1. Undergraduate applicants to City, University of London
  2. Grace Webb

Meet Grace, Midwifery graduate

Grace graduated with a first class degree in midwifery and spoke about her experiences at her graduation ceremony in January.

“When I decided I wanted to become a midwife, I had no concept of what was ahead.  I remember thinking “delivering babies? How hard can that be?”  How wrong I was! Training to become a midwife turned out to be one of the most challenging experiences I’ve had. I'm sure many of my fellow students will identify with this. I'm certain they will agree that it was often both frustrating and exhausting.  However, it was also more rewarding than I could've imagined.  My training, and everything I learned from those I met along the way, has equipped me with skills that will benefit me for the rest of my life, both in my practice as a midwife and beyond.

Midwife means 'with woman'.  This is a very apt description of the wonderful cohort I had the pleasure of training with.  During my time at City, I was lucky enough to get to know a group of passionate, intelligent, feisty and funny women.  Girls - thank you so much.  You made the three years so much more doable.  I'm not sure I would've completed the training without such a fantastic support network.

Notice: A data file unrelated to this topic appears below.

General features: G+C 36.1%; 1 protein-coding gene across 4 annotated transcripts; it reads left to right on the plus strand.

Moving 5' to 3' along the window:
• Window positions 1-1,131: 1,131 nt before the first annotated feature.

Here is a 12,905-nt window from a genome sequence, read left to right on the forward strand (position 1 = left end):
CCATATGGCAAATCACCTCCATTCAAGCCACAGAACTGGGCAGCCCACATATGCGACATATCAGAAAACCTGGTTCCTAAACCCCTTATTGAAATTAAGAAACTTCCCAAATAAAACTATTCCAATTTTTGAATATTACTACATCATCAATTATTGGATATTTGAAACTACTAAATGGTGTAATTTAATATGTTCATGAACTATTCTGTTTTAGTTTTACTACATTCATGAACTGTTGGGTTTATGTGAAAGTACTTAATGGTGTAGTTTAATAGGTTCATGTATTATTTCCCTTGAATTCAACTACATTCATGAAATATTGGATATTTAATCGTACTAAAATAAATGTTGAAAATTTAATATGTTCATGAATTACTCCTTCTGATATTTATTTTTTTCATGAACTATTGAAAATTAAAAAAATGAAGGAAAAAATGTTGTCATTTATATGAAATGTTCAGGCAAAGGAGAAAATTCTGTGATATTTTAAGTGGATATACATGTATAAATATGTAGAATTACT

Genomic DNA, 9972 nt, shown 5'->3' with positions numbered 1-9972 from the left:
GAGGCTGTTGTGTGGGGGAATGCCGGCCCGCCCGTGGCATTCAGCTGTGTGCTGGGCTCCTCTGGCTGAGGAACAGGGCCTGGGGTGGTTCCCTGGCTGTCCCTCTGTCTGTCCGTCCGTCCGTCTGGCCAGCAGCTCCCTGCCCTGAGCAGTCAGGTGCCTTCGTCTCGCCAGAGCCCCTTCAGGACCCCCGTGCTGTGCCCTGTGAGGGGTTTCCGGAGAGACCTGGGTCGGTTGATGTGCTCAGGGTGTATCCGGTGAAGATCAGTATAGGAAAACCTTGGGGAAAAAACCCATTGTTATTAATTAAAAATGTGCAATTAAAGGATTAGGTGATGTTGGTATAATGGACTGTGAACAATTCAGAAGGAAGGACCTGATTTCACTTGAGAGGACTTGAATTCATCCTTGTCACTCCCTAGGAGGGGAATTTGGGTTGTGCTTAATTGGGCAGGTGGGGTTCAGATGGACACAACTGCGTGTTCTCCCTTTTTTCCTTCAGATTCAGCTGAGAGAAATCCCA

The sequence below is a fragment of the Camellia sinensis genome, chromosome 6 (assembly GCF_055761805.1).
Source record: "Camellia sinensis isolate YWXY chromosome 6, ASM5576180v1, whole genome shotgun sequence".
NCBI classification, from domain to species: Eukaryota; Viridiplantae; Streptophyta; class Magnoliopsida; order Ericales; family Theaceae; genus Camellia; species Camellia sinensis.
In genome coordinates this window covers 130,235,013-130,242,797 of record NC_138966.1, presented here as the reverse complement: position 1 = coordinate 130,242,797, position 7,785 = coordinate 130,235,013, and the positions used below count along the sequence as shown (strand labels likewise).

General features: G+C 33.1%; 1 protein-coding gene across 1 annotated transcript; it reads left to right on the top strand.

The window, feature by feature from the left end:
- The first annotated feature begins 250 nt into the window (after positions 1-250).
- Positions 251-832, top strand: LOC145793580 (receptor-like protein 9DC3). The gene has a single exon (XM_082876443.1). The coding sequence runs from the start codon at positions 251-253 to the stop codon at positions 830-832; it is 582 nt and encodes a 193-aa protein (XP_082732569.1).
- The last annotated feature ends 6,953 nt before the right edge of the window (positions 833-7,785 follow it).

The location of City, and the inner city Trusts it is partnered with, generated a rich and varied training.  This enabled us to understand, first-hand, the challenges facing the NHS.  The strains resulting from lack of staff and an increasingly complex cohort of women were, at times, felt by all of us.  However, it also meant we were exposed to a wide-range of experiences, which generated many interesting discussions and developed our skills as practitioners. For this reason, I feel grateful to have had the opportunity to attend a university such as City.

All the students graduating today will know that it is not an easy time to be beginning a career in the NHS.  However, we should be proud of ourselves for committing to a system, which, although far from perfect, operates on principles of compassion, respect and the belief that everyone deserves equal treatment. We wouldn’t have got here today without determination, hard work, and a few tears.  So congratulations Health Science students – we did it!”